Cold War

With the exception of Infinity War this Polish language historical drama is the film I have most been looking forward to this year. (Evidently I remain a geek first and a serious cineaste second.) I absolutely adored Ida, director Pawel Pawlikowski’s last movie, so I was so excited to see what he was following it with. The film winning the directing award at Cannes then cemented my high levels of anticipation. Indications were very good he’d done something special again.

Well, he has. First impressions confirm that much of what was wonderful about Ida is equally present in Cold War. Most obviously it is shot in the same crisp silvery monochrome but also each and every frame is once more so astonishingly well composed that any still from the film could happily hang in a photo gallery. Pawlikowski has an incredible cinematic eye and it doesn’t matter that this feels a little samey across these two movies because it is still different and so much better than what anyone else in the medium is doing. Cold War also has the same beautifully muted characterisations as Ida and its story telling once again somehow has a gentle lightness of touch alongside incredible narrative power.

This said, while Ida was my unchallenged number one film of 2014, currently Cold War is sitting at thirteen in the 2018 list. (Infinity War is fifteen.) It’s not that Cold War isn’t as strong a piece of movie craft as Ida, its arguably better, its just that isn’t as easy to enjoy. Ida itself wasn’t unchallenging; there was real heartache in the protagonist Anna’s journey to discover her family’s past before deciding her own future. You were able to instantly sympathise with Anna though. The couple we follow in Cold War are deliberately more problematic. This isn’t a criticism. There’s no shortage of complicated figures in great works with Shakespeare writing more than a few but there’s a reason why A Midsummer Night’s Dream is more often performed that Titus Andronicus.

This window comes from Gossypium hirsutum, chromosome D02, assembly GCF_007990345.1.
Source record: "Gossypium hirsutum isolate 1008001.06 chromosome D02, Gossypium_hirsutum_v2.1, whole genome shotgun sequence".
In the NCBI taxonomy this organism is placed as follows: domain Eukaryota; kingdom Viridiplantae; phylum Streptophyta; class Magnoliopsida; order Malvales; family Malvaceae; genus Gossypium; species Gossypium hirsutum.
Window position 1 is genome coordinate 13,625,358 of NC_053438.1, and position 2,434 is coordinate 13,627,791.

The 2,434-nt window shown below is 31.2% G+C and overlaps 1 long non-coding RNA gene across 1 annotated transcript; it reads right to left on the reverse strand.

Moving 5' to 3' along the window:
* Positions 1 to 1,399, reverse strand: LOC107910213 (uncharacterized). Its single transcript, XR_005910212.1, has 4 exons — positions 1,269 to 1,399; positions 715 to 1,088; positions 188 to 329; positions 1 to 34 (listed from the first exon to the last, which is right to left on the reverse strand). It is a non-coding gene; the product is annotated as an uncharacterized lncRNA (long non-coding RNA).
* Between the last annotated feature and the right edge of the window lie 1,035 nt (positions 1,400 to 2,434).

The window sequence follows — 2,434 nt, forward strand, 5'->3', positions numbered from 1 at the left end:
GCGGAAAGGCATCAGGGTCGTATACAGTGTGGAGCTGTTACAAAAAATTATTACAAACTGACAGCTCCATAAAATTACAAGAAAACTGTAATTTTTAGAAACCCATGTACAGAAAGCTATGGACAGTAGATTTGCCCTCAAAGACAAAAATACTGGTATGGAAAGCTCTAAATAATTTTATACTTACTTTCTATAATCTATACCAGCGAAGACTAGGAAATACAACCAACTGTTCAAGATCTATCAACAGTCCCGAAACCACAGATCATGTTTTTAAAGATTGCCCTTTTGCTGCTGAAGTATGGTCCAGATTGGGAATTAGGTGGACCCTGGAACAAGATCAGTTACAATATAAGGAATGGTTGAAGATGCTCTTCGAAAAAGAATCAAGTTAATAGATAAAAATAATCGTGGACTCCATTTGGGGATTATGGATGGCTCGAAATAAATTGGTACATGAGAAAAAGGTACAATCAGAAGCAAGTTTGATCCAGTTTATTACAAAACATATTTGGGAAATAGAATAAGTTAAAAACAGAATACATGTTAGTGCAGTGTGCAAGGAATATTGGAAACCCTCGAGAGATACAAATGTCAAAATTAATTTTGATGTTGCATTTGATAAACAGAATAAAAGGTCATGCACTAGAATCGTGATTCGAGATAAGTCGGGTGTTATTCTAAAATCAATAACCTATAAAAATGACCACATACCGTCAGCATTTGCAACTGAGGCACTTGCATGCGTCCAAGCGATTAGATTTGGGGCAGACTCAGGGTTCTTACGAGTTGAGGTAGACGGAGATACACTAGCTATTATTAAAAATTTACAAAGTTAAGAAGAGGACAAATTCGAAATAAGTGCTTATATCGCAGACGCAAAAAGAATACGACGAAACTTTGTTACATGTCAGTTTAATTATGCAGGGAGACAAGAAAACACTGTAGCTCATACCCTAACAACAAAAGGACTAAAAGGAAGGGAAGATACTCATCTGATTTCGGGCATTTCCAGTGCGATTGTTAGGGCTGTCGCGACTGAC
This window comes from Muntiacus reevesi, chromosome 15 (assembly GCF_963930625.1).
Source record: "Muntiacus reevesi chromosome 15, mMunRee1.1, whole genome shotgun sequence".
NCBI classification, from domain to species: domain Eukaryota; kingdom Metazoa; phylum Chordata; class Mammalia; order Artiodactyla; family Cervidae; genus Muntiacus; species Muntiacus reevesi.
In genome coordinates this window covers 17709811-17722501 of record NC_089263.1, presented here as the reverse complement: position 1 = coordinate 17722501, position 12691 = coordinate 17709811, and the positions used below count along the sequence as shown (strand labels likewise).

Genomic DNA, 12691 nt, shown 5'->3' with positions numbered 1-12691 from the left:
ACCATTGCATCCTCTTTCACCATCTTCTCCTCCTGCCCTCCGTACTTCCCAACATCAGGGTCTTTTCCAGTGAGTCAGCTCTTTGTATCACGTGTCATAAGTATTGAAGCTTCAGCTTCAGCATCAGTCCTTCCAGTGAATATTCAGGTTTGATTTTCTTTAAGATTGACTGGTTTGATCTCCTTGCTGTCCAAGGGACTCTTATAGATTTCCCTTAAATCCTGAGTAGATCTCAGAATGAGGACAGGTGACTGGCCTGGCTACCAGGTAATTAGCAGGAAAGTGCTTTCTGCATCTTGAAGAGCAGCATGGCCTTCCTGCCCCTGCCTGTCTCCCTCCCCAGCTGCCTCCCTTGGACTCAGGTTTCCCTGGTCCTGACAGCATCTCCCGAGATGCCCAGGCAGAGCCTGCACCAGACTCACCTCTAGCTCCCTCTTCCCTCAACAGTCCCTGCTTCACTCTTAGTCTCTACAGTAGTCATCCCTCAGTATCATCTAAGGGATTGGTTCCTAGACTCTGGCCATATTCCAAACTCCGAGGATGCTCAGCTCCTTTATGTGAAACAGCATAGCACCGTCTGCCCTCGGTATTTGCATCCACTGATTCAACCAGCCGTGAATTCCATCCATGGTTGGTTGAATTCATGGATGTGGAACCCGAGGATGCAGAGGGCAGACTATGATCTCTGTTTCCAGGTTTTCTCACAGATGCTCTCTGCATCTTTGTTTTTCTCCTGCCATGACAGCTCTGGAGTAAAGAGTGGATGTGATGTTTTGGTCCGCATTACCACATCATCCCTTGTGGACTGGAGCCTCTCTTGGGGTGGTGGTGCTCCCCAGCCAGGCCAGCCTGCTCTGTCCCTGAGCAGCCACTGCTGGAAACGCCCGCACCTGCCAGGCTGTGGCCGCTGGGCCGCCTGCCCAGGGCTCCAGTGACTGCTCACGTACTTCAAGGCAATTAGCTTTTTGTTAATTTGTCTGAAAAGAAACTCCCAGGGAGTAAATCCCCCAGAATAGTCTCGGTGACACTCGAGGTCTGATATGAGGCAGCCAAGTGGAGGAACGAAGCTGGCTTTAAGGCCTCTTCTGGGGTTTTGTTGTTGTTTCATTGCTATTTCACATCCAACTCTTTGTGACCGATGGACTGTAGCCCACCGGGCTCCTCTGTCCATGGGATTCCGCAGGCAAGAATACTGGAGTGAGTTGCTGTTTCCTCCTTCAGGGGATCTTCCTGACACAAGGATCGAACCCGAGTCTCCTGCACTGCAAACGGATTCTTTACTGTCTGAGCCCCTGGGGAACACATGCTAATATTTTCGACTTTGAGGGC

The plot of the film follows Wiktor and Zula starting when he recruits her to his state supported performance troupe in post war Poland. Over the ensuing years they move around Europe, sometimes together and sometimes apart, but always caught in a passionate but destructive relationship. Both characters are damaged from the beginning and they do little to help one another in this respect as time moves on. The title of the movie refers to the political setting which is masterfully woven into their personal stories but it also describes their own situation. They are not in conflict with one another on the surface but there is a raging battle going on beneath and they struggle to find a way to get on that benefits them as a partnership as well as individuals. In the end neither priority wins. Zula in particular seems to be fighting against the whole world and plenty of people are hurt in friendly fire. Watching them is compelling but it’s hard to buy in to their lives. This is a romance of sorts but to use a second classic literary comparison in as many column inches theirs is a Bronte love, not an Austen love, and we don’t get to know them like Heathcliff and Kathy.

In Cold War Pawlikowski has created another genuine work of art but in this case it is a piece to be admired more than it is one to be loved. Cold War is incredible, the music is haunting and Pawlikowski is in control of his medium like few others working in cinema today but I wouldn’t want this particular picture hanging on my wall. The film is released in theatres and on Curzon on Demand on 31st August. You should absolutely see it but once might be enough.

When it comes to this and his last work about a young girl stepping away from the convent she has been living in just before she takes her vows then this is better bar Nun. (Bad pun I know but I told you, geek first and serious cineaste second.)

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